Regarding housing capacity, OBI testified in support of HB 3302, which would create a low-income housing tax credit designed to incentivize the construction and maintenance of affordable multifamily housing. The relative scarcity and high cost of land, coupled with regulatory and systemic cost drivers, leads to prohibitively high costs for development. There is little to no incentive to build affordable housing. Credits available through HB 3302 would allow developers and investors to mitigate a portion of such costs in return for building high-quality multifamily housing. The bill is scheduled for a work session on March 30. OBI would also like to see a tax credit or other incentives for investment in middle-market housing, as this is a significant workforce issue.
Nonroad Engine Emissions: A public hearing and work session are scheduled March 30 for SB 525, which would prohibit engine exhaust from new nonroad engines of 25 horsepower or less. By 2026, only zero-emitting engines would be sold in Oregon. This would apply to equipment such as leaf blowers, some construction equipment, lawn mowers and even some small tractors. There has been no discussion to date about this bill, so the upcoming public hearing will be informative. OBI will engage with retailers and others to understand the bill’s implications.
Hiring and Retention Bonuses: On March 13, the House Committee on Business and Labor heard HB 3205, which would exempt hiring and retention bonuses from Oregon’s equal pay statute. This is a priority for OBI. Reps. Janelle Bynum, D-Happy Valley, and Hai Pham, D-Portland, who are House sponsors of the bill, along with a panel of public- and private-sector employers emphasized the need for hiring and retention bonuses to combat workforce shortages. Oregon is the only state with such restrictions on these bonuses. The bill is scheduled for a committee vote on March 27.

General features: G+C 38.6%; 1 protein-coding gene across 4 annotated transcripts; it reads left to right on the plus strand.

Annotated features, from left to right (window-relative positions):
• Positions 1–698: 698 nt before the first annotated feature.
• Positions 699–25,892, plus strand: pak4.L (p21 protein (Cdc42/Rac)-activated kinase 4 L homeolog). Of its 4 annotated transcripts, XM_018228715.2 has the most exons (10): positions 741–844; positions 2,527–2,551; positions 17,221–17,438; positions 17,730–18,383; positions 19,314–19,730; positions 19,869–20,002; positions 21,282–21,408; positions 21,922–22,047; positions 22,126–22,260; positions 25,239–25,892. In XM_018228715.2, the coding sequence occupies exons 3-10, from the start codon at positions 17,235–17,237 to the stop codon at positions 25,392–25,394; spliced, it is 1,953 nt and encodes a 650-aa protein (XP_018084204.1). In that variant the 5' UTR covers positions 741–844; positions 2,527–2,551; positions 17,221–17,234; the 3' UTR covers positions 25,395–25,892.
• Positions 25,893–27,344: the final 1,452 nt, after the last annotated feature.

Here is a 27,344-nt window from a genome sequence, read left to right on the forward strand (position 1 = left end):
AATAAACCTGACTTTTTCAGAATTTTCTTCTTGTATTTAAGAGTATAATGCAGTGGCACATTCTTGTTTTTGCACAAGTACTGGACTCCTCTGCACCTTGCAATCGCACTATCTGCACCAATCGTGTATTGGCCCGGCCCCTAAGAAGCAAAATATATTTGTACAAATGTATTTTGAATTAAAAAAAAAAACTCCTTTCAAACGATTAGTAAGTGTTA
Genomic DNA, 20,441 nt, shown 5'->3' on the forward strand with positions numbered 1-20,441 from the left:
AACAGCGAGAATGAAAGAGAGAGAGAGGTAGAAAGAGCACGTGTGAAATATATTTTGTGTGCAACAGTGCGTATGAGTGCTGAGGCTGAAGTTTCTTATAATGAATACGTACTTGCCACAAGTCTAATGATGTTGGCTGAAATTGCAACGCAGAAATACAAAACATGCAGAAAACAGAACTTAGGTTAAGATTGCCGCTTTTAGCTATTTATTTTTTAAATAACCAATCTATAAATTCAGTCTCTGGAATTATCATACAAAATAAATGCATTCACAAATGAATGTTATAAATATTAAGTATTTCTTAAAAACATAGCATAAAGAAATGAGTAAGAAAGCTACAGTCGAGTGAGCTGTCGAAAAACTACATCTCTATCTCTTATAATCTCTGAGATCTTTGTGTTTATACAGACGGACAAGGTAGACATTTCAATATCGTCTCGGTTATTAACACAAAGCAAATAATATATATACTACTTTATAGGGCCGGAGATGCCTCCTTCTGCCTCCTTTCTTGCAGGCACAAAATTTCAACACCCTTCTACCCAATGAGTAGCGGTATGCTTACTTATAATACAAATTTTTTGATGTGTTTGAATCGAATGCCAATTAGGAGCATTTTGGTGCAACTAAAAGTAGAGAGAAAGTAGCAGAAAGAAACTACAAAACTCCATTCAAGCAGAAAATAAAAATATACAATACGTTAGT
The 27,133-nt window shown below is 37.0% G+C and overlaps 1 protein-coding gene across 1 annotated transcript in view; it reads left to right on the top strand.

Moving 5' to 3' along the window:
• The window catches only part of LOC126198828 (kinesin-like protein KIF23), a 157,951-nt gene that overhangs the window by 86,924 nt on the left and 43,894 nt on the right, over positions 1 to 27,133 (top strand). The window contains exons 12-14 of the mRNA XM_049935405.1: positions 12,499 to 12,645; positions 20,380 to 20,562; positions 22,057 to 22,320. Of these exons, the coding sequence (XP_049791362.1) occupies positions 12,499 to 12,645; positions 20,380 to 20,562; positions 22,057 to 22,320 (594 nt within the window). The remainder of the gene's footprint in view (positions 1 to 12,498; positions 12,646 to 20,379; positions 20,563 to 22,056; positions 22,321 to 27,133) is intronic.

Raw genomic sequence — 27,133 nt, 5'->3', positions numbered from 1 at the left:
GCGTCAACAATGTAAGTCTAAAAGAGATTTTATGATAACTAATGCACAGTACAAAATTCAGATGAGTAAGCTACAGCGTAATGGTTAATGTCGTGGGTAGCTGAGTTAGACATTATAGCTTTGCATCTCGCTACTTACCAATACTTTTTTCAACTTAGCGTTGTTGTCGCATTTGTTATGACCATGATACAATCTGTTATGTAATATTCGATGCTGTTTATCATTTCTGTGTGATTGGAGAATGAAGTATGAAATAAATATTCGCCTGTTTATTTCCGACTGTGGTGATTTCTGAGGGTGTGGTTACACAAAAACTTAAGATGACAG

Data Centers: The House Climate, Energy and Environment Committee has scheduled a public hearing March 20 on HB 2816. A vote is scheduled for March 27. The bill targets data centers in eastern Oregon, requiring them to meet a renewable portfolio standard (RPS) for the electricity they consume. There are many problems with the bill, including its targeting of a specific economic sector, its potential to deprive eastern Oregon communities of economic opportunity and its proposal to require an energy consumer, rather than an energy producer, to meet an RPS.
Employer Burdens: OBI has testified in opposition to three bills that would place substantial additional substantial burdens on employers. SB 851, which would hold employers liable for everything from poor performance reviews to disagreements between employees, and SB 907, which would allow employees to refuse work they deem too dangerous and take paid sick leave when they do so, were both heard by the Senate Committee on Labor and Business. Meanwhile, the House Committee on Business and Labor heard HB 3471, which would prohibit no-rehire provisions in workers’ compensation settlements. All are scheduled for committee votes in the coming weeks.